ALEXANDRIA, Virginia -- In August 2015, seven months before he became president Donald Trump’s election campaign chairman, Paul Manafort was hard up for cash.
Manafort's political consulting work in Ukraine had dried up following the ouster of Moscow-friendly President Victor Yanukovych the previous year, and he was scraping for new work with the Opposition Bloc, a successor to Yanukovych’s Party of Regions.
But the party’s financiers hadn’t paid him for his work months earlier, so his Ukrainian point man, Konstantin Kilimnik, wrote an e-mail to Manafort’s deputy, detailing how he would be getting the Opposition Bloc to pay.
"This is to calm Paul down," Kilimnik wrote to the deputy, Rick Gates on August 25, 2015.
Manafort’s precarious financial position was on full display on August 7 during the second day of testimony by Gates, who is the U.S. government’s star witness in the tax and bank fraud prosecution of Manafort.
The trial, which is being held in federal court in Alexandria, Virginia, is the first arising out of Special Counsel Robert Mueller’s investigation into the interactions between Trump associates and Russian officials and agents.
The 18 charges against Manafort predate his time working for Trump’s presidential election campaign beginning in March 2016. Though the charges concern money earned from the work he did in Ukraine for Yanukovych, they do not directly deal with Russia, or with questions of Trump aides' dealings with Russian agents.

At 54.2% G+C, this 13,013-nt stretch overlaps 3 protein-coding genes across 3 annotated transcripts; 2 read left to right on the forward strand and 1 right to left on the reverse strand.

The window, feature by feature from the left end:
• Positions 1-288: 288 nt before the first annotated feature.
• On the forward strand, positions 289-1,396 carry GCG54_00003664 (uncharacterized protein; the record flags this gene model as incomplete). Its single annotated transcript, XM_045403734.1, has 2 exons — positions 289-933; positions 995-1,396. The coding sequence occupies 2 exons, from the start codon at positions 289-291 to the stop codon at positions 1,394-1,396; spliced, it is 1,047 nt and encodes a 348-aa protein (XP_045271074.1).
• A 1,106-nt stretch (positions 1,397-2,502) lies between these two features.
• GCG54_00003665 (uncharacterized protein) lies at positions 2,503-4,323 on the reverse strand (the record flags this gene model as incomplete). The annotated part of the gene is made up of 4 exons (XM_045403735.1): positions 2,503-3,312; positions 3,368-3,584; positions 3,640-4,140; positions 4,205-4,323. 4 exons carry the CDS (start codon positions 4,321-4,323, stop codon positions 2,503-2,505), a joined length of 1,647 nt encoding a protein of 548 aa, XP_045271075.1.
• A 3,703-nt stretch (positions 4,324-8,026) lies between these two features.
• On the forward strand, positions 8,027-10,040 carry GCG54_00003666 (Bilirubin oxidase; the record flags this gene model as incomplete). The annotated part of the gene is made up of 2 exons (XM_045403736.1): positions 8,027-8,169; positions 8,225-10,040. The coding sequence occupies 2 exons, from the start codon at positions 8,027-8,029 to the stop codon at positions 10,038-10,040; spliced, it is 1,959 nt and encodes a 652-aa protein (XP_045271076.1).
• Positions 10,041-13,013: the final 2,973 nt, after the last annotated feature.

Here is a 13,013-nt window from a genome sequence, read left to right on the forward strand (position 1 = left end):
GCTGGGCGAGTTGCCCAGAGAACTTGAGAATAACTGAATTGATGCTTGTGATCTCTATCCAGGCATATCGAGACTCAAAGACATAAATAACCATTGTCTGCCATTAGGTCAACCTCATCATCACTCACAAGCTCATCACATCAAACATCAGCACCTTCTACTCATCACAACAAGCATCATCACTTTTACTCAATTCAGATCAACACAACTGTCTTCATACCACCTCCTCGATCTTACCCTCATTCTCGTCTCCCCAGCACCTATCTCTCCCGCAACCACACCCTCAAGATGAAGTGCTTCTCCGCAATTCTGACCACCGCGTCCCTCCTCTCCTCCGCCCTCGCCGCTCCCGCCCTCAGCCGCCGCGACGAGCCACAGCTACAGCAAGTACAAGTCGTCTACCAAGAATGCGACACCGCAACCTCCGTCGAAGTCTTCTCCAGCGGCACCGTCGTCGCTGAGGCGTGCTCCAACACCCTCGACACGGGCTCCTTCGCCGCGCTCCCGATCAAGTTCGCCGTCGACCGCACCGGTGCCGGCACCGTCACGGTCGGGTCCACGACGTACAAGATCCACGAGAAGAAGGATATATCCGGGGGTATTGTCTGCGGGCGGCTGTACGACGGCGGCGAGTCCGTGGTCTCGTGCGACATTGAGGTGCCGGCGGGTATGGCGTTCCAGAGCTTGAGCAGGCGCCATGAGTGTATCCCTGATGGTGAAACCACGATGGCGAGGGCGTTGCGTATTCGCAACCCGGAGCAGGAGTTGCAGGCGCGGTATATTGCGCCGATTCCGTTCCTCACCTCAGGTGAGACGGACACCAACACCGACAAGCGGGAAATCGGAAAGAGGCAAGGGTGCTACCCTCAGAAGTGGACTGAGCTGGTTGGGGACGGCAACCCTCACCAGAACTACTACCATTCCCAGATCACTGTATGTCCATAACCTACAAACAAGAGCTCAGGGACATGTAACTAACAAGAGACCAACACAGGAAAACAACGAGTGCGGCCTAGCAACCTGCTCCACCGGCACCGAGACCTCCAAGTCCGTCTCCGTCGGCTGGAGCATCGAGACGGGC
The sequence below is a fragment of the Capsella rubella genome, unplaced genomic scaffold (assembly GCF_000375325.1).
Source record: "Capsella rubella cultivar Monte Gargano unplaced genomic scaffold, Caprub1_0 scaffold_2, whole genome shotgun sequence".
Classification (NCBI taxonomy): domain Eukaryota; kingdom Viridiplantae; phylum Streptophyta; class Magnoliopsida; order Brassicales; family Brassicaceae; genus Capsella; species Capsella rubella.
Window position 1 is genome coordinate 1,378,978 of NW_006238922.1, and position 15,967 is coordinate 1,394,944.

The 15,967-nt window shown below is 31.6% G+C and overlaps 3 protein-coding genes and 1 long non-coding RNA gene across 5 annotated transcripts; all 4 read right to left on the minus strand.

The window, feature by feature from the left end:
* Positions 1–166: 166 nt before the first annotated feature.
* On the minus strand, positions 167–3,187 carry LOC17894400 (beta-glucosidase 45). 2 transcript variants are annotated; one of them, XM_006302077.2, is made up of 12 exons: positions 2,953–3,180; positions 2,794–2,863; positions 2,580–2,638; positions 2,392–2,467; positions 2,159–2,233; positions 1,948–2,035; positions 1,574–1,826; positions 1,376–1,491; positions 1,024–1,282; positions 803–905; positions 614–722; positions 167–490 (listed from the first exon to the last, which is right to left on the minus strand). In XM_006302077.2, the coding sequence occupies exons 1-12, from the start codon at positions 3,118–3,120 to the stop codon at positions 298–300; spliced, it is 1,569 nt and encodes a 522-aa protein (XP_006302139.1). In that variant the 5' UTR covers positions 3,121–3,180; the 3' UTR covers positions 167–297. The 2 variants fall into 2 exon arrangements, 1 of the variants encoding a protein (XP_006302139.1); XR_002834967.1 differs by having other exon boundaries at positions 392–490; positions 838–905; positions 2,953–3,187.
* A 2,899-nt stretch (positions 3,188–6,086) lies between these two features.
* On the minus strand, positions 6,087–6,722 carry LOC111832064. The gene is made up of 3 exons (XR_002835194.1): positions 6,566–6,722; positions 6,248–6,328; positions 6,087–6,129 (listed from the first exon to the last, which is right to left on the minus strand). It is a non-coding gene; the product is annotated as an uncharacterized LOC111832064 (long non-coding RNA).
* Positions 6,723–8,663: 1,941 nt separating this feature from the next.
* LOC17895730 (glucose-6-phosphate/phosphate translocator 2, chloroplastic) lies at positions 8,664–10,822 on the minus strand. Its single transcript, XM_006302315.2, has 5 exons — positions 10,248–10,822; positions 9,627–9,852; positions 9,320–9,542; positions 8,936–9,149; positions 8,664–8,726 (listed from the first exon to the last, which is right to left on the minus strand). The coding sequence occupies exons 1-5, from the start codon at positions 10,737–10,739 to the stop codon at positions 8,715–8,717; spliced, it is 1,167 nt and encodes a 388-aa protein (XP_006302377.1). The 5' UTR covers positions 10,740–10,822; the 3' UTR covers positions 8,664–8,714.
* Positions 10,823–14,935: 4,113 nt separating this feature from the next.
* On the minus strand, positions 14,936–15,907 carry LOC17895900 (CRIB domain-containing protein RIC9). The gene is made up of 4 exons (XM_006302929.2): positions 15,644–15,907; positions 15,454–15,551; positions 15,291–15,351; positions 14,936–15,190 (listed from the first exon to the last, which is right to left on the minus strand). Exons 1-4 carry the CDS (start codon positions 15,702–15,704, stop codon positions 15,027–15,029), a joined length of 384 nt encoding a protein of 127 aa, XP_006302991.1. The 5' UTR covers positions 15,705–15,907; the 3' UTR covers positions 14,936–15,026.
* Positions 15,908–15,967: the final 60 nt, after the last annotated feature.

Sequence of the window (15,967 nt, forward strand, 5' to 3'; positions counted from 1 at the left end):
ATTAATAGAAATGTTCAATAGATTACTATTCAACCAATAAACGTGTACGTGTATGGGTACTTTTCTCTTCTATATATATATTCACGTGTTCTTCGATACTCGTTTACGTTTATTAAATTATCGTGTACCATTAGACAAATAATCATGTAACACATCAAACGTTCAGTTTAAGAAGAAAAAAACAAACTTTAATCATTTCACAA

Earliest this year, Gates pleaded guilty to similar charges that Manafort faces, and agreed to cooperate with prosecutors in their case against Manafort.
After Manafort joined Trump’s presidential campaign, he hired Gates to join the campaign as well.
During the August 7 proceedings, Gates testified on the multitude of Cyprus shell companies that he helped Manafort set up, largely to transfer payments from wealthy Ukrainian businessmen to his Cypriot and U.S. bank accounts.
Asked by prosecutors whether he was involved with Manafort in commuting the alleged crimes, Gates responded, "Yes."
One of the main focuses of prosecutors is how Manafort and Gates reclassified income from wealthy Ukrainian lawmakers as loans in order to reduce Manafort’s taxes in United States.
Gates told the court how Manafort's companies received payments from Ukrainian businessman Serhiy Lyovochkin. Manafort's bookkeeper classified the payment as a loan but Gates testified it was not.
In previous days, prosecutors had called a series of witnesses -- including a suit tailor, a home renovator, a real estate agent, and a landscape designer – seeking to demonstrate what they said was Manafort’s lavish lifestyle, which was funded allegedly from wire transfers from offshore accounts.
Prosecutors have said they intend to complete their arguments as early as next week. Once that happens, Manafort's defense team will present its case to try and convince the jury of his innocence.
If the trial continues quickly, it could wrap up before the second, more consequential trial against Manafort is scheduled to begin in September.
That trial, in federal court in Washington, D.C., focuses on allegations that Manafort failed to register as a foreign agent when he was working for Yanukovych and his political party.
While Manafort's case is the first that Mueller has brought to trial, the special counsel has charged 31 other people with dozens of offenses, including conspiracy, failure to register as foreign agents, and lying to federal law enforcement.
That includes 12 Russian military intelligence officers who allegedly used hacking and other tools in attempts to sway the 2016 U.S. presidential election.
In addition to Gates, others who have pleaded guilty to Mueller’s charges are Trump's first national security adviser, Michael Flynn.
Trump has repeatedly attacked Mueller's investigation, denying any effort by him or his associates to collude with Russian officials to sway the election.